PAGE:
One of the most common addictions in the world is alcoholism. According to the World Health Organization, at least 140 million people engage in alcohol abuse to the point of dependency. This statistic, while unfortunate, is nothing new. Alcohol’s effects on the brain have made it a prime target of abuse since its creation, despite the slew of negative side effects. But while little can be done to erase the injuries of the past, there is hope for the future. Alcoholism might be part of our collective history, but it doesn’t have to be a part of our unfolding legacy.

A Short History of Alcohol Abuse Around the World

Ever since the introduction of viticulture as early as 6000 B.C., humans have been diligently involved in the creation of alcoholic beverages. With this creation came the tendency toward abuse. Records from ancient Greece reveal a culture of alcohol consumption, frequently to the point of excess. By 1500 B.C., the Greek belief system included a god, Dionysus, who was responsible for the success of winemaking. As different types of liquor were created over the centuries, alcohol took on a medicinal role, particularly in the 16th century. The rate of abuse grew along with the availability and popularity of alcohol, and throughout history, religious groups and governments alike have condemned drunkenness and the prioritization of drinking over other responsibilities and activities.

In the mid-1800s, artificially created drugs introduced new paths to addiction. However, alcohol abuse remains one of the most frequent causes of addiction in the United States. In 1657, Massachusetts became the first state to crack down on the sale of strong alcohol. In 1920, the 18th Amendment made Prohibition a nationwide policy, though the resulting rise of bootlegging and organized crime led to the eventual repeal of this amendment. Today, millions of Americans still struggle with alcoholism.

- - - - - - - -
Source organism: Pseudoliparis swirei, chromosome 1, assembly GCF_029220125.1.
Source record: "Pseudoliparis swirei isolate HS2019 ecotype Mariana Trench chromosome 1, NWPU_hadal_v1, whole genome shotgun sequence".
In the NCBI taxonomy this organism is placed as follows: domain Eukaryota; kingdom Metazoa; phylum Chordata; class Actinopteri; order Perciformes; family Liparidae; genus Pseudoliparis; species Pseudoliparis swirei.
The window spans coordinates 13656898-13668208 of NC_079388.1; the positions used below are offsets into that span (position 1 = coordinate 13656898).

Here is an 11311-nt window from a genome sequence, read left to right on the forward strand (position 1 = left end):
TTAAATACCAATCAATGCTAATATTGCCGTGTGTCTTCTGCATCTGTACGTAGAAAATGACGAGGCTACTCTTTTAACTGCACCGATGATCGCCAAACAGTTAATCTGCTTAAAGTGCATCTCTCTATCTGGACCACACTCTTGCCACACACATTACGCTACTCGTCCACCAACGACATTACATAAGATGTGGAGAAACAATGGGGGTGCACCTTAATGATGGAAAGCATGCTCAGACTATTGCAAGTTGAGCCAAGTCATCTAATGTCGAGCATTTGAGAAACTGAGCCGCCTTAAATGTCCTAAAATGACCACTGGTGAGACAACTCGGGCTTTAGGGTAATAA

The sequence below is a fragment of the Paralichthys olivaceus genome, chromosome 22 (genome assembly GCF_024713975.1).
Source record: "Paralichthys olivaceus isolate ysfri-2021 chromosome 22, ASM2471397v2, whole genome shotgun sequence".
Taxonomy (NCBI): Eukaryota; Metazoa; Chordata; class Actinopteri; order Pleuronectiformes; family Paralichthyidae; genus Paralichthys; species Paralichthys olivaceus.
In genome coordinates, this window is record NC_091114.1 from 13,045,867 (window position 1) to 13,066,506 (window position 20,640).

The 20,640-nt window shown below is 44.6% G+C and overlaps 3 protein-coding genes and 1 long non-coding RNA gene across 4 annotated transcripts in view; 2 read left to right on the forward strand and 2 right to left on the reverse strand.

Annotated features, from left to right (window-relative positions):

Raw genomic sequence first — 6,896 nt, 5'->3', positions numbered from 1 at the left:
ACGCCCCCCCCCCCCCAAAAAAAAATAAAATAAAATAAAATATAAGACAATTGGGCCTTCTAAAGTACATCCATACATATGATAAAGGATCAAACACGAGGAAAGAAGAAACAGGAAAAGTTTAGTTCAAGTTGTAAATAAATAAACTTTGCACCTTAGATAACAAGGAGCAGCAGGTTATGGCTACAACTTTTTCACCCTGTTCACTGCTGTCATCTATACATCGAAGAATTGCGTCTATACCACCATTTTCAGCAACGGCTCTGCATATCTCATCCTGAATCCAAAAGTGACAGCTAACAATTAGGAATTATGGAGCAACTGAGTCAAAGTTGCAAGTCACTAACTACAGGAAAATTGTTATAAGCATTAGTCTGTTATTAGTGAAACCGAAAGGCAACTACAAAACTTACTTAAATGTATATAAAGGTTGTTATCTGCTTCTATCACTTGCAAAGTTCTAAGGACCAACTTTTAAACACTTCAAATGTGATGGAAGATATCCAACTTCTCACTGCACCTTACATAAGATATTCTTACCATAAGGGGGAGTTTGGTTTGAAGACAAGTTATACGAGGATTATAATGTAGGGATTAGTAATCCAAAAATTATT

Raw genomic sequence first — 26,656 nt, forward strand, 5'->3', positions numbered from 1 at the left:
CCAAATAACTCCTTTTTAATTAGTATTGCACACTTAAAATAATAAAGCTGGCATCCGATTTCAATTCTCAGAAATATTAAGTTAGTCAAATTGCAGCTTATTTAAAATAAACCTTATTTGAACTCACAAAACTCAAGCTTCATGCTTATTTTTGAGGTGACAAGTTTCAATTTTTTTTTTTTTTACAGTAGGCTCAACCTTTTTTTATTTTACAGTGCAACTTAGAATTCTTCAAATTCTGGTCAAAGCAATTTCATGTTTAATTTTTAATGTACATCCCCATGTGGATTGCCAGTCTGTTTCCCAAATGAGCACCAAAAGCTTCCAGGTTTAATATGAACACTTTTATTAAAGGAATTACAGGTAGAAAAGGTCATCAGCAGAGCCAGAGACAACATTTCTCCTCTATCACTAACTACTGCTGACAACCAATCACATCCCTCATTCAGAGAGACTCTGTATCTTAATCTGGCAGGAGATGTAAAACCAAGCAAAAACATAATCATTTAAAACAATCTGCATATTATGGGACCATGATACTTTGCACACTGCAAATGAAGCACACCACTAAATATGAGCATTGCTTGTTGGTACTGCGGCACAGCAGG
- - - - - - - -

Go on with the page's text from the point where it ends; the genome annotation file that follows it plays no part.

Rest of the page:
Do You Have a Family History of Alcoholism?

It’s not unusual for a tendency toward alcohol addiction to be passed down through families. Bear in mind that having a parent, grandparent, or relative with alcoholism does not automatically mean that you will develop the same disorder. There are, however, certain genetic components that can make an individual more inclined to abuse alcohol. If your family members have a history of alcoholism, you may need to take precautions. Drink in moderation, and if you or loved ones have concerns about your alcohol use, seek out the advice of a medical professional.

What to Do if You Have a History of Alcohol Abuse

If you have a history of alcohol abuse, whether as a part of your family line or in your own personal life, know that it is possible to get help and get sober in a safe, comfortable environment. Our dual-diagnosis approach and on-site medical detox treatments help ensure that all components of alcoholism are addressed, allowing our patients to have the best chance of success in their recovery. Our team includes board-certified doctors, nurses, and psychiatrists, and our facility is fully accredited. To find out more about how we can help you overcome your history of alcohol abuse, call our phone line, open and staffed 24/7, or fill out the form here to learn about our customized, cost-effective rehabilitation programs.